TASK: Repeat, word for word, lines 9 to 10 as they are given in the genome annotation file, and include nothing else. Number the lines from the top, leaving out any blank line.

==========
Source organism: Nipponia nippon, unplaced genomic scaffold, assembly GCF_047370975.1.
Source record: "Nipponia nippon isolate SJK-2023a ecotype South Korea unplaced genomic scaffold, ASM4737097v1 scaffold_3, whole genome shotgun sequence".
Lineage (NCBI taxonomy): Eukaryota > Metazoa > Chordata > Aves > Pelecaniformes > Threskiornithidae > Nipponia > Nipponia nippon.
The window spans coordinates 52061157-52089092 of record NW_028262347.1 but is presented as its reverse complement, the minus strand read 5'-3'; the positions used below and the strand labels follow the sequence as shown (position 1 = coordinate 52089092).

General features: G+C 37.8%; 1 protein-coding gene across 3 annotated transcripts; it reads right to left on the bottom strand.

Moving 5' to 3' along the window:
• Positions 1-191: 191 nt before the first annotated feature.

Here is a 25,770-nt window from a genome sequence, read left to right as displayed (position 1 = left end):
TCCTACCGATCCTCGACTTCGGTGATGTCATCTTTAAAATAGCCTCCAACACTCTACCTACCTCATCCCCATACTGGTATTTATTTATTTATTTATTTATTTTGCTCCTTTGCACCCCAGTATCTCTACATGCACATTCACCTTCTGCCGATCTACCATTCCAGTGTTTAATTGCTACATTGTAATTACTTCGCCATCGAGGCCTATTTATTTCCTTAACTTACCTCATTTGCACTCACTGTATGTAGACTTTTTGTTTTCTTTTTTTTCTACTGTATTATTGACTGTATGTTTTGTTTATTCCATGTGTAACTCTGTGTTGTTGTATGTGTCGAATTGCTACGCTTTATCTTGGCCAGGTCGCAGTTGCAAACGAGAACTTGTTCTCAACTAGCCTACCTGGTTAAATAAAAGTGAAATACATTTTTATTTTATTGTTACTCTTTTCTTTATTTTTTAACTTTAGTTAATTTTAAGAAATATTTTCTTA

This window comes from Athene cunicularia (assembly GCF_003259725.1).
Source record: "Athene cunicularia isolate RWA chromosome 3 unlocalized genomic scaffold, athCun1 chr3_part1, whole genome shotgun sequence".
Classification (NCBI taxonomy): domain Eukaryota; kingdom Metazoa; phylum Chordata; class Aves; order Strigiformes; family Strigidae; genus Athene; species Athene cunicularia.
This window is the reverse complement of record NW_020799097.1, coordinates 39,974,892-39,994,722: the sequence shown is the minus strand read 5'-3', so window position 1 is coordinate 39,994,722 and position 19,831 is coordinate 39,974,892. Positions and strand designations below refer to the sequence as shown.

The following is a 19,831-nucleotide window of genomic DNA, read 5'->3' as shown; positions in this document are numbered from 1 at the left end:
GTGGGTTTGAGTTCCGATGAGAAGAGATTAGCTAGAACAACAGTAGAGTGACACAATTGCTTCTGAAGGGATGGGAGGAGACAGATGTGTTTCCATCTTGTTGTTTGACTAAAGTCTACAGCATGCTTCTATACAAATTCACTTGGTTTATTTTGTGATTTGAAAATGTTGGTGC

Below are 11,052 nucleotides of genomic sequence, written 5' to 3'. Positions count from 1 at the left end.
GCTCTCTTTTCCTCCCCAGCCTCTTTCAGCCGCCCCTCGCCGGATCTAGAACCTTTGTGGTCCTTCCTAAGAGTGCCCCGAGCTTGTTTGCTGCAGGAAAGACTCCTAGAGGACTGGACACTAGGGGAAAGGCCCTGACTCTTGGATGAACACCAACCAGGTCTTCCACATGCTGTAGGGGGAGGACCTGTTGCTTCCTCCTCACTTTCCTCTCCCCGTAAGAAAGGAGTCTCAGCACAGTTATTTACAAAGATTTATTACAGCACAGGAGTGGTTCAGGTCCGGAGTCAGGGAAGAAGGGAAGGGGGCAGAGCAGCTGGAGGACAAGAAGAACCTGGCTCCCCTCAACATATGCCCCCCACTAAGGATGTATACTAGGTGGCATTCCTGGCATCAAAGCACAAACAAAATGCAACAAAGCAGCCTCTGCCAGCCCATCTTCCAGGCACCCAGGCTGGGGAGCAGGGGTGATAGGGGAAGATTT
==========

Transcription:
TCCTACCGATCCTCGACTTCGGTGATGTCATCTTTAAAATAGCCTCCAACACTCTACCTACCTCATCCCCATACTGGTATTTATTTATTTATTTATTTATTTTGCTCCTTTGCACCCCAGTATCTCTACATGCACATTCACCTTCTGCCGATCTACCATTCCAGTGTTTAATTGCTACATTGTAATTACTTCGCCATCGAGGCCTATTTATTTCCTTAACTTACCTCATTTGCACTCACTGTATGTAGACTTTTTGTTTTCTTTTTTTTCTACTGTATTATTGACTGTATGTTTTGTTTATTCCATGTGTAACTCTGTGTTGTTGTATGTGTCGAATTGCTACGCTTTATCTTGGCCAGGTCGCAGTTGCAAACGAGAACTTGTTCTCAACTAGCCTACCTGGTTAAATAAAAGTGAAATACATTTTTATTTTATTGTTACTCTTTTCTTTATTTTTTAACTTTAGTTAATTTTAAGAAATATTTTCTTA

This window comes from Athene cunicularia (assembly GCF_003259725.1).